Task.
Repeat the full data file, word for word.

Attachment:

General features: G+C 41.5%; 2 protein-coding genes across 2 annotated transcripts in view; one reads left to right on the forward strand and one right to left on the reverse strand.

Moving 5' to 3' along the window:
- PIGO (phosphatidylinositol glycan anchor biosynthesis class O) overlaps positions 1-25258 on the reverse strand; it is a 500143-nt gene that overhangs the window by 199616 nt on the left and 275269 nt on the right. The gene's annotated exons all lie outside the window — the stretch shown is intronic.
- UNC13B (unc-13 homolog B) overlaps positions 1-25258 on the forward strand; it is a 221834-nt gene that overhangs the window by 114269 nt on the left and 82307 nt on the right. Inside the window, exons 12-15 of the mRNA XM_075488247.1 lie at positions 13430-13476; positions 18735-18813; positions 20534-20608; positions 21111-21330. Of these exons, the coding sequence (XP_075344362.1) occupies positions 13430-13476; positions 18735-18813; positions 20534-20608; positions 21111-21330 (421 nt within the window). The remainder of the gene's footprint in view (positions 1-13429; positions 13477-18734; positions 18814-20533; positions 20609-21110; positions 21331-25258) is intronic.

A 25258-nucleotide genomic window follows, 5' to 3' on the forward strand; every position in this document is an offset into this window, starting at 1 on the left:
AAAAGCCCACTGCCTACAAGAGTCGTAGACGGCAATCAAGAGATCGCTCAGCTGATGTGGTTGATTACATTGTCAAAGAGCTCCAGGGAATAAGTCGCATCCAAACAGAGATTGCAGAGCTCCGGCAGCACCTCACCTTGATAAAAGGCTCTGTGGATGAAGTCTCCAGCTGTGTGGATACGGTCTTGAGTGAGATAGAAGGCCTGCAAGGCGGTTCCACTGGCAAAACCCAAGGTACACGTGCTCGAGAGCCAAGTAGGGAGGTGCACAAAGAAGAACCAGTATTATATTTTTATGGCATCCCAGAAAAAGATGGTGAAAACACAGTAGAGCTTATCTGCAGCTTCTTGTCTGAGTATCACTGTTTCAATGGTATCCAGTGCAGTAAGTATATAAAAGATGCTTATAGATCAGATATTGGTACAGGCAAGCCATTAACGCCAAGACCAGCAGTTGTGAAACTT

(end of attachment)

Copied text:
General features: G+C 41.5%; 2 protein-coding genes across 2 annotated transcripts in view; one reads left to right on the forward strand and one right to left on the reverse strand.

Moving 5' to 3' along the window:
- PIGO (phosphatidylinositol glycan anchor biosynthesis class O) overlaps positions 1-25258 on the reverse strand; it is a 500143-nt gene that overhangs the window by 199616 nt on the left and 275269 nt on the right. The gene's annotated exons all lie outside the window — the stretch shown is intronic.
- UNC13B (unc-13 homolog B) overlaps positions 1-25258 on the forward strand; it is a 221834-nt gene that overhangs the window by 114269 nt on the left and 82307 nt on the right. Inside the window, exons 12-15 of the mRNA XM_075488247.1 lie at positions 13430-13476; positions 18735-18813; positions 20534-20608; positions 21111-21330. Of these exons, the coding sequence (XP_075344362.1) occupies positions 13430-13476; positions 18735-18813; positions 20534-20608; positions 21111-21330 (421 nt within the window). The remainder of the gene's footprint in view (positions 1-13429; positions 13477-18734; positions 18814-20533; positions 20609-21110; positions 21331-25258) is intronic.

A 25258-nucleotide genomic window follows, 5' to 3' on the forward strand; every position in this document is an offset into this window, starting at 1 on the left:
AAAAGCCCACTGCCTACAAGAGTCGTAGACGGCAATCAAGAGATCGCTCAGCTGATGTGGTTGATTACATTGTCAAAGAGCTCCAGGGAATAAGTCGCATCCAAACAGAGATTGCAGAGCTCCGGCAGCACCTCACCTTGATAAAAGGCTCTGTGGATGAAGTCTCCAGCTGTGTGGATACGGTCTTGAGTGAGATAGAAGGCCTGCAAGGCGGTTCCACTGGCAAAACCCAAGGTACACGTGCTCGAGAGCCAAGTAGGGAGGTGCACAAAGAAGAACCAGTATTATATTTTTATGGCATCCCAGAAAAAGATGGTGAAAACACAGTAGAGCTTATCTGCAGCTTCTTGTCTGAGTATCACTGTTTCAATGGTATCCAGTGCAGTAAGTATATAAAAGATGCTTATAGATCAGATATTGGTACAGGCAAGCCATTAACGCCAAGACCAGCAGTTGTGAAACTT